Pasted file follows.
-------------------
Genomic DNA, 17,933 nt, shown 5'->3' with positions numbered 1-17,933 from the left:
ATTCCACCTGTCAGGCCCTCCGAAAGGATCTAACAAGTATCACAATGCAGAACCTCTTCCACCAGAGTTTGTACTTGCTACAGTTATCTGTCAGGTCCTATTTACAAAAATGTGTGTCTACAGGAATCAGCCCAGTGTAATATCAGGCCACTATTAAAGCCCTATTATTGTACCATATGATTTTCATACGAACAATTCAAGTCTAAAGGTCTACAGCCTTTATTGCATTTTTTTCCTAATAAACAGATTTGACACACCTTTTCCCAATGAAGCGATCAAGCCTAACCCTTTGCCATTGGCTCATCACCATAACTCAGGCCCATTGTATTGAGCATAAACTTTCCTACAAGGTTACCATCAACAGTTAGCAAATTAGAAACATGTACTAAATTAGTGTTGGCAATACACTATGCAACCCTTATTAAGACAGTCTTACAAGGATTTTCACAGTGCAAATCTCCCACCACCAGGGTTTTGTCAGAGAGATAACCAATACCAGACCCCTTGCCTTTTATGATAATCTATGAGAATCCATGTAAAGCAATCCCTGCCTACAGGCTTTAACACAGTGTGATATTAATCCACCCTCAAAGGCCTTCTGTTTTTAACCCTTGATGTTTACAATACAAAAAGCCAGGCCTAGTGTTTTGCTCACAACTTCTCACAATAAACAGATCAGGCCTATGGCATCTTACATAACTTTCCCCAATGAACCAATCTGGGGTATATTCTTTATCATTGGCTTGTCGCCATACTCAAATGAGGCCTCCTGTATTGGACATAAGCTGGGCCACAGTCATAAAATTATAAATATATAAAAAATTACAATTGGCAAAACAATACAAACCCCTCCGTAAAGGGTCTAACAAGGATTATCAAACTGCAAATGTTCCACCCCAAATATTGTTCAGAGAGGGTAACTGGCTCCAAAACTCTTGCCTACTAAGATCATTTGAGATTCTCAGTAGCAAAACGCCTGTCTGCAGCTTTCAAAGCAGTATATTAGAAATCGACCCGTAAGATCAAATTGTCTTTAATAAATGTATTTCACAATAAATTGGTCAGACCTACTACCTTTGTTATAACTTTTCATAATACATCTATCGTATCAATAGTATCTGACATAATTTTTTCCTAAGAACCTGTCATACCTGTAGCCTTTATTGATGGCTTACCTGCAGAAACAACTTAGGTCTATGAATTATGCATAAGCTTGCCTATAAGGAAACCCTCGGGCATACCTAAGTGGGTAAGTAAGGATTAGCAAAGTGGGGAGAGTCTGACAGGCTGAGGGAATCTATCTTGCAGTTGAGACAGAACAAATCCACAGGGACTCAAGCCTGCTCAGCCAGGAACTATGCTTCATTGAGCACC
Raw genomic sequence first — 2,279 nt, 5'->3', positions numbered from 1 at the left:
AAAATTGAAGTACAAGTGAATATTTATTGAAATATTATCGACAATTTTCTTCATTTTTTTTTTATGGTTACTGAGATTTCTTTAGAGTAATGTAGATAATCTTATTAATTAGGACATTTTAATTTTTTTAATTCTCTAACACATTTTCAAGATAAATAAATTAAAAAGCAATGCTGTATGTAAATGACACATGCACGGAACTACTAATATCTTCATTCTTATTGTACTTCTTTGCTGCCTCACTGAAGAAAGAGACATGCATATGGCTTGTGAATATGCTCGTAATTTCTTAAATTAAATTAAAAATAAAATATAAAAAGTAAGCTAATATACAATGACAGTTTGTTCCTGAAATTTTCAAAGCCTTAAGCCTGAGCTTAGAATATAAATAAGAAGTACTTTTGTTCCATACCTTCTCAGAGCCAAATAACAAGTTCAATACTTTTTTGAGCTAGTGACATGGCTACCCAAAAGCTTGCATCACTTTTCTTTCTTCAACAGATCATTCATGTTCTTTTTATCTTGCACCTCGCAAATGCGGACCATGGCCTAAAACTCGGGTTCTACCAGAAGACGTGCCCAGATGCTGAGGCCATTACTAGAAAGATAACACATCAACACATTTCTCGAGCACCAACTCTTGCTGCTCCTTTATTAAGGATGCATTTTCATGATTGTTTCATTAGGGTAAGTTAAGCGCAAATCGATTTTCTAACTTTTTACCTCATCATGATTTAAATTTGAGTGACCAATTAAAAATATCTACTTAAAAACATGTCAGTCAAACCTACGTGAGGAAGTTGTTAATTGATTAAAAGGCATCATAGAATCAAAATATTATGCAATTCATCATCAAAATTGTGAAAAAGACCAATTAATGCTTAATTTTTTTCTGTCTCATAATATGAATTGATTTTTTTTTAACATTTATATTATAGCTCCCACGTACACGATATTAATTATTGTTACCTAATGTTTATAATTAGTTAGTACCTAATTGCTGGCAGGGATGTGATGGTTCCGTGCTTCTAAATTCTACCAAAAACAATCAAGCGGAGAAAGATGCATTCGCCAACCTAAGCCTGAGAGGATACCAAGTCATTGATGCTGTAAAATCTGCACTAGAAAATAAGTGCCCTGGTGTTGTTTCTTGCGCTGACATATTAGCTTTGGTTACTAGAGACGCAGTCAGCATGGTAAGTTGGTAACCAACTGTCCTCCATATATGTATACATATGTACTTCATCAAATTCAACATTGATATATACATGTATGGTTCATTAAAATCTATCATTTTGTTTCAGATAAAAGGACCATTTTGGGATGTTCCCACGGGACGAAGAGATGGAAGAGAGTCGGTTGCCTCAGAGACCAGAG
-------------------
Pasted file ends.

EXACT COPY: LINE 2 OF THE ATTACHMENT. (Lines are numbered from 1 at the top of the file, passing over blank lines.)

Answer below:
ATTCCACCTGTCAGGCCCTCCGAAAGGATCTAACAAGTATCACAATGCAGAACCTCTTCCACCAGAGTTTGTACTTGCTACAGTTATCTGTCAGGTCCTATTTACAAAAATGTGTGTCTACAGGAATCAGCCCAGTGTAATATCAGGCCACTATTAAAGCCCTATTATTGTACCATATGATTTTCATACGAACAATTCAAGTCTAAAGGTCTACAGCCTTTATTGCATTTTTTTCCTAATAAACAGATTTGACACACCTTTTCCCAATGAAGCGATCAAGCCTAACCCTTTGCCATTGGCTCATCACCATAACTCAGGCCCATTGTATTGAGCATAAACTTTCCTACAAGGTTACCATCAACAGTTAGCAAATTAGAAACATGTACTAAATTAGTGTTGGCAATACACTATGCAACCCTTATTAAGACAGTCTTACAAGGATTTTCACAGTGCAAATCTCCCACCACCAGGGTTTTGTCAGAGAGATAACCAATACCAGACCCCTTGCCTTTTATGATAATCTATGAGAATCCATGTAAAGCAATCCCTGCCTACAGGCTTTAACACAGTGTGATATTAATCCACCCTCAAAGGCCTTCTGTTTTTAACCCTTGATGTTTACAATACAAAAAGCCAGGCCTAGTGTTTTGCTCACAACTTCTCACAATAAACAGATCAGGCCTATGGCATCTTACATAACTTTCCCCAATGAACCAATCTGGGGTATATTCTTTATCATTGGCTTGTCGCCATACTCAAATGAGGCCTCCTGTATTGGACATAAGCTGGGCCACAGTCATAAAATTATAAATATATAAAAAATTACAATTGGCAAAACAATACAAACCCCTCCGTAAAGGGTCTAACAAGGATTATCAAACTGCAAATGTTCCACCCCAAATATTGTTCAGAGAGGGTAACTGGCTCCAAAACTCTTGCCTACTAAGATCATTTGAGATTCTCAGTAGCAAAACGCCTGTCTGCAGCTTTCAAAGCAGTATATTAGAAATCGACCCGTAAGATCAAATTGTCTTTAATAAATGTATTTCACAATAAATTGGTCAGACCTACTACCTTTGTTATAACTTTTCATAATACATCTATCGTATCAATAGTATCTGACATAATTTTTTCCTAAGAACCTGTCATACCTGTAGCCTTTATTGATGGCTTACCTGCAGAAACAACTTAGGTCTATGAATTATGCATAAGCTTGCCTATAAGGAAACCCTCGGGCATACCTAAGTGGGTAAGTAAGGATTAGCAAAGTGGGGAGAGTCTGACAGGCTGAGGGAATCTATCTTGCAGTTGAGACAGAACAAATCCACAGGGACTCAAGCCTGCTCAGCCAGGAACTATGCTTCATTGAGCACC